“The economy, if left alone, will gradually improve because of our people wanting to better themselves and make more money,” said Bobby Jordan, 76, a Romney voter from Green Valley, Ariz. “They’re going to be doing things to improve their own position, which will collectively mean the economy will gradually get a little better. But (Obama’s) not doing anything to improve the economy.”

Overall, the public gives Democrats the advantage on handling the economy, 45 percent saying they trust the president’s party to do a better job on it, 39 percent favoring Republicans.

As Obama took office four years ago, Republicans were mostly optimistic about his chances for improving the economy, with nearly 7 in 10 saying it was likely the new president could improve it in his first four years in office. Now, just 21 percent of Republicans feel the next four years are that promising. Independents, too, have grown skeptical about Obama’s ability to turn around the economy. About three-quarters thought he could fix it in 2009; just a third do now.

Those sharp partisan divides in expectations are represented in the president’s approval ratings. About 9 in 10 Democrats say they approve of the way Obama is handling his job, compared with just 2 in 10 Republicans. That gap approaches the 82-point partisan gap in George W. Bush’s approval ratings according to Gallup polling in December 2004.

The Associated Press-GfK Poll was conducted Nov. 29-Dec. 3 by GfK Roper Public Affairs and Corporate Communications. It involved landline and cellphone interviews with 1,002 adults nationwide. Results for the full sample have a margin of sampling error of plus or minus 3.9 percentage points; it is larger for subgroups.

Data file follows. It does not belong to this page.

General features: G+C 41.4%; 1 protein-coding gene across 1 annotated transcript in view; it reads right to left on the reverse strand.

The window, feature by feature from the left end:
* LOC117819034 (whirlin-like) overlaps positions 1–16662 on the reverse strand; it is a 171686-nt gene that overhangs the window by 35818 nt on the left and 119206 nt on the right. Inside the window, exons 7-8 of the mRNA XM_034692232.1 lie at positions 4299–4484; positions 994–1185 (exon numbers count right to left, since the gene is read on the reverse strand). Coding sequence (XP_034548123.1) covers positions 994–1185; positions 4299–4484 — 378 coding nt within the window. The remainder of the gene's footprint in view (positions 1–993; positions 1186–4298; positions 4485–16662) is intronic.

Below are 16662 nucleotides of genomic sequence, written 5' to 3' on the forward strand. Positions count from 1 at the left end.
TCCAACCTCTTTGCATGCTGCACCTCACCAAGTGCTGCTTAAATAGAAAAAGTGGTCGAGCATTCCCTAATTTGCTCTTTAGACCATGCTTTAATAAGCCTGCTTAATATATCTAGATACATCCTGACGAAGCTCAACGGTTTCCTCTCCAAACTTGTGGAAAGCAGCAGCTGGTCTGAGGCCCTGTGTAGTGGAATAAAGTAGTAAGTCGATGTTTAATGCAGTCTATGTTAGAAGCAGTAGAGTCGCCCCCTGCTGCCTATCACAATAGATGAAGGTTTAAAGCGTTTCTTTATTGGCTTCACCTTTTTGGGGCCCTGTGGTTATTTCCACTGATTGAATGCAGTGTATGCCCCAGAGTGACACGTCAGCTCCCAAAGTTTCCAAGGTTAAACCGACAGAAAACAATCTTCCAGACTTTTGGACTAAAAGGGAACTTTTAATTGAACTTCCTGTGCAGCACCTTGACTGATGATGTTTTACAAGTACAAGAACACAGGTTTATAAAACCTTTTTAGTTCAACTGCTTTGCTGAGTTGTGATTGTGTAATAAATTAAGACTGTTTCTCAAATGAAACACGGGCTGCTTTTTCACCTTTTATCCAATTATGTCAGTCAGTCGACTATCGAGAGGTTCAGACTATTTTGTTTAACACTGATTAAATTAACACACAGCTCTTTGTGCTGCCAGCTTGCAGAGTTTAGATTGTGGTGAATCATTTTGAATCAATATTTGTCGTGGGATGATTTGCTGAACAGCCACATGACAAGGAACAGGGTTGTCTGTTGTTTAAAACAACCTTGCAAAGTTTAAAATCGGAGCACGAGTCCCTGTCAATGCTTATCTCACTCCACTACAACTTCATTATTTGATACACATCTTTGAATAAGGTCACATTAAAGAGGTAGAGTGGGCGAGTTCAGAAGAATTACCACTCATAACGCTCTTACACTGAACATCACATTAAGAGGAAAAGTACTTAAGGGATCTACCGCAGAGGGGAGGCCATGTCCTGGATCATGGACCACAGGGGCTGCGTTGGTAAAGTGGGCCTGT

1
Text Only
World, nation, state
  • Potential for heart attack, stroke risk seen with marijuana use

    Over a five-year period, a government-mandated tracking system in France showed that physicians in that country treated 1,979 patients for serious health problems associated with the use of marijuana, and nearly 2 percent of those encounters were with patients suffering from cardiovascular problems, including heart attack, cardiac arrhythmia and stroke, and circulation problems in the arms and legs. In roughly a quarter of those cases, the study found, the patient died.

    April 24, 2014

  • Cleveland women held captive seek Joan Rivers’ apology

    Attorneys for two women held in a Cleveland home and abused for a decade say Joan Rivers should apologize for comparing living in her daughter’s guest room with the captivity they experienced.

    April 24, 2014

  • Fracking foes challenge earthquake assurances